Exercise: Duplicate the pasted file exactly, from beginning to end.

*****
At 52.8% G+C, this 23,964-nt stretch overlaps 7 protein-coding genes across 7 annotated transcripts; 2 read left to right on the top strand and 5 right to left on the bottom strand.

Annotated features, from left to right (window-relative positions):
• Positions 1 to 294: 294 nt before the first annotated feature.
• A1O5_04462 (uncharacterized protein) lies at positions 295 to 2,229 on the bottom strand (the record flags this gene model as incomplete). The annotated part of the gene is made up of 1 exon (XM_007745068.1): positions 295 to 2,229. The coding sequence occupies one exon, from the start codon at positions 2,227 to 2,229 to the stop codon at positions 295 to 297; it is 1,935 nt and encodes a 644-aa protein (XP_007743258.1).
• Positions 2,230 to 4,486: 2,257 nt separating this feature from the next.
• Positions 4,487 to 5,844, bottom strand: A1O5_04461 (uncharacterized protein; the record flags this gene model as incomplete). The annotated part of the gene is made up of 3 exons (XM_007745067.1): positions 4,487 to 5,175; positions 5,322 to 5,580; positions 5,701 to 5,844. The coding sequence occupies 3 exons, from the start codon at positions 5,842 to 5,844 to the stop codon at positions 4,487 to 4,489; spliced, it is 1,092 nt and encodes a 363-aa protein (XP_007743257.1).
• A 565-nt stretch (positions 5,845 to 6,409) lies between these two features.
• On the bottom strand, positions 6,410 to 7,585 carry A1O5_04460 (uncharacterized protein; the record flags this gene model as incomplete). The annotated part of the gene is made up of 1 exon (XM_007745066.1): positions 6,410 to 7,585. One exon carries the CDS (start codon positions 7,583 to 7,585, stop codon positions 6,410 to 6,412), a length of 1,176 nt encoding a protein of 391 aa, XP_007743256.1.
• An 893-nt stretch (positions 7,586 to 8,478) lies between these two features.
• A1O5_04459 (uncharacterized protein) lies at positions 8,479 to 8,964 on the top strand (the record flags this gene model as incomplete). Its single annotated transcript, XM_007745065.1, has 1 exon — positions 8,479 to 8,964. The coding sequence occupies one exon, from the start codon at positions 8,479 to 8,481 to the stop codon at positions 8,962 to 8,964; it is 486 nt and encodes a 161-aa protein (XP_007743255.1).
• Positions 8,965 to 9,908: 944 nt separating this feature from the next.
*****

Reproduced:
At 52.8% G+C, this 23,964-nt stretch overlaps 7 protein-coding genes across 7 annotated transcripts; 2 read left to right on the top strand and 5 right to left on the bottom strand.

Annotated features, from left to right (window-relative positions):
• Positions 1 to 294: 294 nt before the first annotated feature.
• A1O5_04462 (uncharacterized protein) lies at positions 295 to 2,229 on the bottom strand (the record flags this gene model as incomplete). The annotated part of the gene is made up of 1 exon (XM_007745068.1): positions 295 to 2,229. The coding sequence occupies one exon, from the start codon at positions 2,227 to 2,229 to the stop codon at positions 295 to 297; it is 1,935 nt and encodes a 644-aa protein (XP_007743258.1).
• Positions 2,230 to 4,486: 2,257 nt separating this feature from the next.
• Positions 4,487 to 5,844, bottom strand: A1O5_04461 (uncharacterized protein; the record flags this gene model as incomplete). The annotated part of the gene is made up of 3 exons (XM_007745067.1): positions 4,487 to 5,175; positions 5,322 to 5,580; positions 5,701 to 5,844. The coding sequence occupies 3 exons, from the start codon at positions 5,842 to 5,844 to the stop codon at positions 4,487 to 4,489; spliced, it is 1,092 nt and encodes a 363-aa protein (XP_007743257.1).
• A 565-nt stretch (positions 5,845 to 6,409) lies between these two features.
• On the bottom strand, positions 6,410 to 7,585 carry A1O5_04460 (uncharacterized protein; the record flags this gene model as incomplete). The annotated part of the gene is made up of 1 exon (XM_007745066.1): positions 6,410 to 7,585. One exon carries the CDS (start codon positions 7,583 to 7,585, stop codon positions 6,410 to 6,412), a length of 1,176 nt encoding a protein of 391 aa, XP_007743256.1.
• An 893-nt stretch (positions 7,586 to 8,478) lies between these two features.
• A1O5_04459 (uncharacterized protein) lies at positions 8,479 to 8,964 on the top strand (the record flags this gene model as incomplete). Its single annotated transcript, XM_007745065.1, has 1 exon — positions 8,479 to 8,964. The coding sequence occupies one exon, from the start codon at positions 8,479 to 8,481 to the stop codon at positions 8,962 to 8,964; it is 486 nt and encodes a 161-aa protein (XP_007743255.1).
• Positions 8,965 to 9,908: 944 nt separating this feature from the next.